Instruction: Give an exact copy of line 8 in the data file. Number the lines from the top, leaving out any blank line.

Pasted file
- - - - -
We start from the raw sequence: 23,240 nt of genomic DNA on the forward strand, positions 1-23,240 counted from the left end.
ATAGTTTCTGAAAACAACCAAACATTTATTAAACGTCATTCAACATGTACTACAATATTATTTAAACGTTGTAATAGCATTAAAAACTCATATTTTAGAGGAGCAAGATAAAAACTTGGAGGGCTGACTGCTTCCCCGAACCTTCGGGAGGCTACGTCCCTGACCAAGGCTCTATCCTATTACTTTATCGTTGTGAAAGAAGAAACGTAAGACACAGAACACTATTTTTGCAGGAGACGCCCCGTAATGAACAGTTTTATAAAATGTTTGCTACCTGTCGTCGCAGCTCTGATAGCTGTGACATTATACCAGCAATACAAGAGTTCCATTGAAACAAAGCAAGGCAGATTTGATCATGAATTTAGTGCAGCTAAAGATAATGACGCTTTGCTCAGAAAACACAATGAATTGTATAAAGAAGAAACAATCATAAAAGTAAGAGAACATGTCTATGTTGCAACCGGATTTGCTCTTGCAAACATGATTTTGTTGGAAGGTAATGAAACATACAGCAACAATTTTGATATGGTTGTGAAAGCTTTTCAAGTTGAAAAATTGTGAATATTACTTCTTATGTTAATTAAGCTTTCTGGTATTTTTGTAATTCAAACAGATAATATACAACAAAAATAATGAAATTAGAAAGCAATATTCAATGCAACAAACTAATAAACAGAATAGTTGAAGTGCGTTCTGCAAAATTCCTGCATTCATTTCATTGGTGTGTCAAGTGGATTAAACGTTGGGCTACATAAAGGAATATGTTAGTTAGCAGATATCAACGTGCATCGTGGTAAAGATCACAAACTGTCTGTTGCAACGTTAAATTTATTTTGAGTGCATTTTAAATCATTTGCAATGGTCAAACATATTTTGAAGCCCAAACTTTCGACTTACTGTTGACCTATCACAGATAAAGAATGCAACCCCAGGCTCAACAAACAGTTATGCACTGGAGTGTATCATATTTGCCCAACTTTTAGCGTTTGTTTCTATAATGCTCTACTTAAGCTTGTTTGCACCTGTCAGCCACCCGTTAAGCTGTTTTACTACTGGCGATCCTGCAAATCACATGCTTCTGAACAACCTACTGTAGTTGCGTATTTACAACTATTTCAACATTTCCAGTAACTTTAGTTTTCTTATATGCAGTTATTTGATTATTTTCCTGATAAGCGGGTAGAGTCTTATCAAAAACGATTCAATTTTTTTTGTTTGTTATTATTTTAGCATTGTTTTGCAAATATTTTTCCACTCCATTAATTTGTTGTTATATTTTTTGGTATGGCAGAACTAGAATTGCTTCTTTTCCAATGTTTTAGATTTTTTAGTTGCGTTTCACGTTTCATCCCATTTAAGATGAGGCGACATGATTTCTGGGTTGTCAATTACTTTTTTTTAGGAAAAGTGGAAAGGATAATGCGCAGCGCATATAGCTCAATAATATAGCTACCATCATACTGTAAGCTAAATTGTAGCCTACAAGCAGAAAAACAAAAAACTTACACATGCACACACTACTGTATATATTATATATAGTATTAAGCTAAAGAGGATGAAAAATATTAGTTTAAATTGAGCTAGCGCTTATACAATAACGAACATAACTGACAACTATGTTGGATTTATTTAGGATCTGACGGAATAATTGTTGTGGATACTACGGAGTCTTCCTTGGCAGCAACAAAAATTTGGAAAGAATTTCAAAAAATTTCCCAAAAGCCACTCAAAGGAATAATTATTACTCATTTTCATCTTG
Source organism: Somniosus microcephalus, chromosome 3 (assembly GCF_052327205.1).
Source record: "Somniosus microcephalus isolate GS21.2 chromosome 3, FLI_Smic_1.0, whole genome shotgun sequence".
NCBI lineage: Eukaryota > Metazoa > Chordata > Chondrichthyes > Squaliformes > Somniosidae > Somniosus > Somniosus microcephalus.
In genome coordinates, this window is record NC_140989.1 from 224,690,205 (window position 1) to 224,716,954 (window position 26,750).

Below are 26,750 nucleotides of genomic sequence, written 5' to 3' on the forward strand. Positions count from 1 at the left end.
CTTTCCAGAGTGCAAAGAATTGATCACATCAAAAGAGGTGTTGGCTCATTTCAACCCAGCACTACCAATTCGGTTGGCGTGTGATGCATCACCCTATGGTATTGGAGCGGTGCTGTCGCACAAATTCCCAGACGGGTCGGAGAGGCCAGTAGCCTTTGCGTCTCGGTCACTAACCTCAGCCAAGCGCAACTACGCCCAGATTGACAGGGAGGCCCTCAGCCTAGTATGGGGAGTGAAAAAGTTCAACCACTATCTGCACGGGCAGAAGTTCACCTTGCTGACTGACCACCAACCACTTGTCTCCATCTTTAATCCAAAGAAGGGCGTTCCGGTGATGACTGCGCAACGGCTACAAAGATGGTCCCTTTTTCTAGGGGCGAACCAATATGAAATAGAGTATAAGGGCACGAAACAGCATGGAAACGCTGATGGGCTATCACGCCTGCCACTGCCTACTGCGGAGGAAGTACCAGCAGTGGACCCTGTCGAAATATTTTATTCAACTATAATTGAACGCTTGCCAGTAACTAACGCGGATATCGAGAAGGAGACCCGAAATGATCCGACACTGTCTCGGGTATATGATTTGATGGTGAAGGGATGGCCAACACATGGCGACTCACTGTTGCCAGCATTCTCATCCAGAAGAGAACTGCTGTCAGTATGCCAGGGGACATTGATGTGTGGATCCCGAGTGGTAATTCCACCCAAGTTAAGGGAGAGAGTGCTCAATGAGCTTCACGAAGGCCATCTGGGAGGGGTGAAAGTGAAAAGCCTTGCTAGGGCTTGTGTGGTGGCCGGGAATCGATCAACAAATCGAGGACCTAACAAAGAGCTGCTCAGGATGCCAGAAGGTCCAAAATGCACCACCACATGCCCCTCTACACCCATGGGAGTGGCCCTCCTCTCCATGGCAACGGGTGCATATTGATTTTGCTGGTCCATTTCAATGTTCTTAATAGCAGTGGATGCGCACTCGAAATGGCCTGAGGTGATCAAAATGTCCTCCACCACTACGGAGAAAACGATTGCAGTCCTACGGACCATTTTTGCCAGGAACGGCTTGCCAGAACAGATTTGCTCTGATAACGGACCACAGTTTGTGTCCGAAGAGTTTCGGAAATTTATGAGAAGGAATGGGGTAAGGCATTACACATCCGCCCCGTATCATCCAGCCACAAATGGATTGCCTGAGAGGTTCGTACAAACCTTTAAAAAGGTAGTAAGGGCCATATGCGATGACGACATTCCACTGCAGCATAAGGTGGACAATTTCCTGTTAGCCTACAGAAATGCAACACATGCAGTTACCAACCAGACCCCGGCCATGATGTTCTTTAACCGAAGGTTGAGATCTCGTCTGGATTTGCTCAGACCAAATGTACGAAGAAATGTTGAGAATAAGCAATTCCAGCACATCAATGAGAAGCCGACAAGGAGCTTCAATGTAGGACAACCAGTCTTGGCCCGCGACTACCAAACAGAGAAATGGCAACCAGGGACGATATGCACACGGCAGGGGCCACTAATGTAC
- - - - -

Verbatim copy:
CTTTCCAGAGTGCAAAGAATTGATCACATCAAAAGAGGTGTTGGCTCATTTCAACCCAGCACTACCAATTCGGTTGGCGTGTGATGCATCACCCTATGGTATTGGAGCGGTGCTGTCGCACAAATTCCCAGACGGGTCGGAGAGGCCAGTAGCCTTTGCGTCTCGGTCACTAACCTCAGCCAAGCGCAACTACGCCCAGATTGACAGGGAGGCCCTCAGCCTAGTATGGGGAGTGAAAAAGTTCAACCACTATCTGCACGGGCAGAAGTTCACCTTGCTGACTGACCACCAACCACTTGTCTCCATCTTTAATCCAAAGAAGGGCGTTCCGGTGATGACTGCGCAACGGCTACAAAGATGGTCCCTTTTTCTAGGGGCGAACCAATATGAAATAGAGTATAAGGGCACGAAACAGCATGGAAACGCTGATGGGCTATCACGCCTGCCACTGCCTACTGCGGAGGAAGTACCAGCAGTGGACCCTGTCGAAATATTTTATTCAACTATAATTGAACGCTTGCCAGTAACTAACGCGGATATCGAGAAGGAGACCCGAAATGATCCGACACTGTCTCGGGTATATGATTTGATGGTGAAGGGATGGCCAACACATGGCGACTCACTGTTGCCAGCATTCTCATCCAGAAGAGAACTGCTGTCAGTATGCCAGGGGACATTGATGTGTGGATCCCGAGTGGTAATTCCACCCAAGTTAAGGGAGAGAGTGCTCAATGAGCTTCACGAAGGCCATCTGGGAGGGGTGAAAGTGAAAAGCCTTGCTAGGGCTTGTGTGGTGGCCGGGAATCGATCAACAAATCGAGGACCTAACAAAGAGCTGCTCAGGATGCCAGAAGGTCCAAAATGCACCACCACATGCCCCTCTACACCCATGGGAGTGGCCCTCCTCTCCATGGCAACGGGTGCATATTGATTTTGCTGGTCCATTTCAATGTTCTTAATAGCAGTGGATGCGCACTCGAAATGGCCTGAGGTGATCAAAATGTCCTCCACCACTACGGAGAAAACGATTGCAGTCCTACGGACCATTTTTGCCAGGAACGGCTTGCCAGAACAGATTTGCTCTGATAACGGACCACAGTTTGTGTCCGAAGAGTTTCGGAAATTTATGAGAAGGAATGGGGTAAGGCATTACACATCCGCCCCGTATCATCCAGCCACAAATGGATTGCCTGAGAGGTTCGTACAAACCTTTAAAAAGGTAGTAAGGGCCATATGCGATGACGACATTCCACTGCAGCATAAGGTGGACAATTTCCTGTTAGCCTACAGAAATGCAACACATGCAGTTACCAACCAGACCCCGGCCATGATGTTCTTTAACCGAAGGTTGAGATCTCGTCTGGATTTGCTCAGACCAAATGTACGAAGAAATGTTGAGAATAAGCAATTCCAGCACATCAATGAGAAGCCGACAAGGAGCTTCAATGTAGGACAACCAGTCTTGGCCCGCGACTACCAAACAGAGAAATGGCAACCAGGGACGATATGCACACGGCAGGGGCCACTAATGTAC